Asian losses fear

June 5, 1998

ECONOMIC crisis in Southeast Asia could cost universities and colleges more than Pounds 50 million in two years, writes Harriet Swain.

Latest estimates from the Higher Education Funding Council for England, suggest the sector could lose Pounds 9 million this year and up to Pounds 45 million in 1998-99 as a result of Southeast Asian students dropping out of courses or failing to apply because of financial hardship back home.

British universities have about 22,000 students from the worst hit Southeast Asian countries of Indonesia, Malaysia, Thailand and Korea, at any one time, each paying between Pounds 5,500 and Pounds 8,500 in fees.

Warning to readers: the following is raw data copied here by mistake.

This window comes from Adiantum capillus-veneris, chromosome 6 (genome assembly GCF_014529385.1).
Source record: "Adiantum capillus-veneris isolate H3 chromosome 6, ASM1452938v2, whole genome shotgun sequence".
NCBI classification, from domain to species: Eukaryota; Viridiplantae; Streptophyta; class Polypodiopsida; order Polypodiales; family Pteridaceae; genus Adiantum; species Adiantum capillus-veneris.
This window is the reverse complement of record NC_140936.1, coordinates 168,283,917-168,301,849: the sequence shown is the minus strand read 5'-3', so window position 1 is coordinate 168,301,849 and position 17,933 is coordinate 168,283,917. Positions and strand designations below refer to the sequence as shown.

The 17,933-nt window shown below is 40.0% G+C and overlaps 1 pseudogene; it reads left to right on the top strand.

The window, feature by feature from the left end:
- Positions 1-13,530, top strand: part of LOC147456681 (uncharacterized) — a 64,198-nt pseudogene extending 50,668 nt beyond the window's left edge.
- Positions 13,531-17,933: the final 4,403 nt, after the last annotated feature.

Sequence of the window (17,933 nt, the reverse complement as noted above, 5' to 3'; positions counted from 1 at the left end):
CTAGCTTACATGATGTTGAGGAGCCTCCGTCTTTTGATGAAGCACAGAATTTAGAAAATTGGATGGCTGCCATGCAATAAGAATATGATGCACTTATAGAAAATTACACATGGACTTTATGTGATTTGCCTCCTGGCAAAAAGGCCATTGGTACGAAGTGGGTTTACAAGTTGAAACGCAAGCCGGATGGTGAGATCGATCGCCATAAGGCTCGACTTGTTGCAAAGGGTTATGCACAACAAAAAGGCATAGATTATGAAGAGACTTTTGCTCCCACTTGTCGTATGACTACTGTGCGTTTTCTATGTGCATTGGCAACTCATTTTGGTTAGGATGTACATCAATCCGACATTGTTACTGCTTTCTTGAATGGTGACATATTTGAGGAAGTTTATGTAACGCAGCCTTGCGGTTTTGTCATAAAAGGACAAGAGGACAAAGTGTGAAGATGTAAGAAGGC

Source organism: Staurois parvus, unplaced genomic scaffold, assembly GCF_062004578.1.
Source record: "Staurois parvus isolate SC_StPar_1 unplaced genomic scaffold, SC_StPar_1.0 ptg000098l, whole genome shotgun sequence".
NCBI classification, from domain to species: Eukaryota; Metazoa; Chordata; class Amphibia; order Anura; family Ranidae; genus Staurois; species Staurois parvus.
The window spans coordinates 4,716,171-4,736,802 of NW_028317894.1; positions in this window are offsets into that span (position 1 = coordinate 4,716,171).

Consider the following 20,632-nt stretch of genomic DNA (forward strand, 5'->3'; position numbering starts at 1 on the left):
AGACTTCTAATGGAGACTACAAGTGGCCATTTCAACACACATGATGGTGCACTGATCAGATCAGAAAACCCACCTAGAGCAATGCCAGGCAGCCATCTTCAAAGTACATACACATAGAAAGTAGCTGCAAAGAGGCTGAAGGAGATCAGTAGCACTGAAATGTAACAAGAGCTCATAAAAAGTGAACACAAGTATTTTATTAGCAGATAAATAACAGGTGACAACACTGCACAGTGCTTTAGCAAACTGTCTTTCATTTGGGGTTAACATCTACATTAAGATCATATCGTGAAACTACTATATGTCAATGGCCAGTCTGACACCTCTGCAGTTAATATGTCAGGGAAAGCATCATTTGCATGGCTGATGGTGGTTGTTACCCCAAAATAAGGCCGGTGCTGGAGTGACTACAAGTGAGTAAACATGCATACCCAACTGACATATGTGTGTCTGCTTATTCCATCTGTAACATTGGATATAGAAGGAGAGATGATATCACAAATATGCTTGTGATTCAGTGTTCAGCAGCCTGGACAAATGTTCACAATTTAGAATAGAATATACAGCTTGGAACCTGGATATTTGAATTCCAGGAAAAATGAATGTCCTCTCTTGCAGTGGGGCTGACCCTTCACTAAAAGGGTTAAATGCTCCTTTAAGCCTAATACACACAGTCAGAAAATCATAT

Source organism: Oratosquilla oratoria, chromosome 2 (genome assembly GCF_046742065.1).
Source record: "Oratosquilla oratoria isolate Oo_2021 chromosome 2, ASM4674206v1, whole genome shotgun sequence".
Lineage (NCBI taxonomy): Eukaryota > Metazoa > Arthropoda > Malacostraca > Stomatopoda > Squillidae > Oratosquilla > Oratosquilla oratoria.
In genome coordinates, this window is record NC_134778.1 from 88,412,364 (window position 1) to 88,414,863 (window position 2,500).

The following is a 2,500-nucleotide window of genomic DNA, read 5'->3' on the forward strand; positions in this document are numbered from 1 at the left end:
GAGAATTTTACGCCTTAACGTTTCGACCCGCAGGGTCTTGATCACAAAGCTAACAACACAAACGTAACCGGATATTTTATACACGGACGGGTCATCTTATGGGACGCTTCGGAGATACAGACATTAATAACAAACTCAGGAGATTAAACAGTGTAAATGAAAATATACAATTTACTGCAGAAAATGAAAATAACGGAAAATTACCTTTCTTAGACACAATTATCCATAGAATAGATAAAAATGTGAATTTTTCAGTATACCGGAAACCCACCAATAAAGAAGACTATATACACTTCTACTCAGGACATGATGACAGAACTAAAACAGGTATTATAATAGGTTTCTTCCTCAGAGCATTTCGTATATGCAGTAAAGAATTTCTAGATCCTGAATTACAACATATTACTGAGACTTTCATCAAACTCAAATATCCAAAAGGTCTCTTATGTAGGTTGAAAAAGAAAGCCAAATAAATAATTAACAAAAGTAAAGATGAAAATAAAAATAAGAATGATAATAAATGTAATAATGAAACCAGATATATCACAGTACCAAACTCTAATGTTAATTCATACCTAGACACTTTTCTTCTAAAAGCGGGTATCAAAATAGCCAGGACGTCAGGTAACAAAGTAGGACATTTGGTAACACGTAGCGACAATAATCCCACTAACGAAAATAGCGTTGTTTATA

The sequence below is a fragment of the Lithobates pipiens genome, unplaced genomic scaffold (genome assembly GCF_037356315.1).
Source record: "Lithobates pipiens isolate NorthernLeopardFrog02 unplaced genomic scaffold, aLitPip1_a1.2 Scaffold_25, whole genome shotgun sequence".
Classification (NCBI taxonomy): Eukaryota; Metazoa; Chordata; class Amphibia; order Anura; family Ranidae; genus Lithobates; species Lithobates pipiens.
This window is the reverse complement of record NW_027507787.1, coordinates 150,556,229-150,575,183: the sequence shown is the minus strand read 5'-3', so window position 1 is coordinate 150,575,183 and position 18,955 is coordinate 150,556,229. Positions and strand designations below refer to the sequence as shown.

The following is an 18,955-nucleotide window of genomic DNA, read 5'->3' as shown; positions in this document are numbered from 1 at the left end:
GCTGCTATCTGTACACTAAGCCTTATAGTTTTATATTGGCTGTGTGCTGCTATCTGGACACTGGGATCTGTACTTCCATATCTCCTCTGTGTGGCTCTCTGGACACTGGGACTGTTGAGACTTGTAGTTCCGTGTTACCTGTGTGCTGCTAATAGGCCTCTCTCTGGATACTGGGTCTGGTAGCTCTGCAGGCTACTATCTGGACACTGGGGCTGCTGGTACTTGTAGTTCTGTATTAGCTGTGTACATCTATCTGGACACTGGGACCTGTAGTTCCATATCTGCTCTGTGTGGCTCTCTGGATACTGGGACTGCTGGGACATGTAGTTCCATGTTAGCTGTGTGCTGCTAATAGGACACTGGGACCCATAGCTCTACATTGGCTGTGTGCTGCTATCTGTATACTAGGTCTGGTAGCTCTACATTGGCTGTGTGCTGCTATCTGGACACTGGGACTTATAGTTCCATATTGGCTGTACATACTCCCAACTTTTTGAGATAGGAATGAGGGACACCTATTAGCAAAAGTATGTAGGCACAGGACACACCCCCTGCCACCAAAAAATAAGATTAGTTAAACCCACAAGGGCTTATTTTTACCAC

Latest figures from the Universities and Colleges Admissions Service show applications from Malaysia, by far the largest supplier of students, are down 36 per cent.

Worst hit are many new universities. But figures from the Higher Education Statistical Agency suggest a variety of institutions are set to be affected. Highest numbers of students from the countries struggling most are at the universities of Strathclyde, Portsmouth, Middlesex, Leeds, Nottingham, Sheffield and Imperial College.

John Nance, who is managing a Pounds 6.6 million scholarship fund for Asian students on behalf of the foreign office and other donors, said every eligible institution had applied to the fund.

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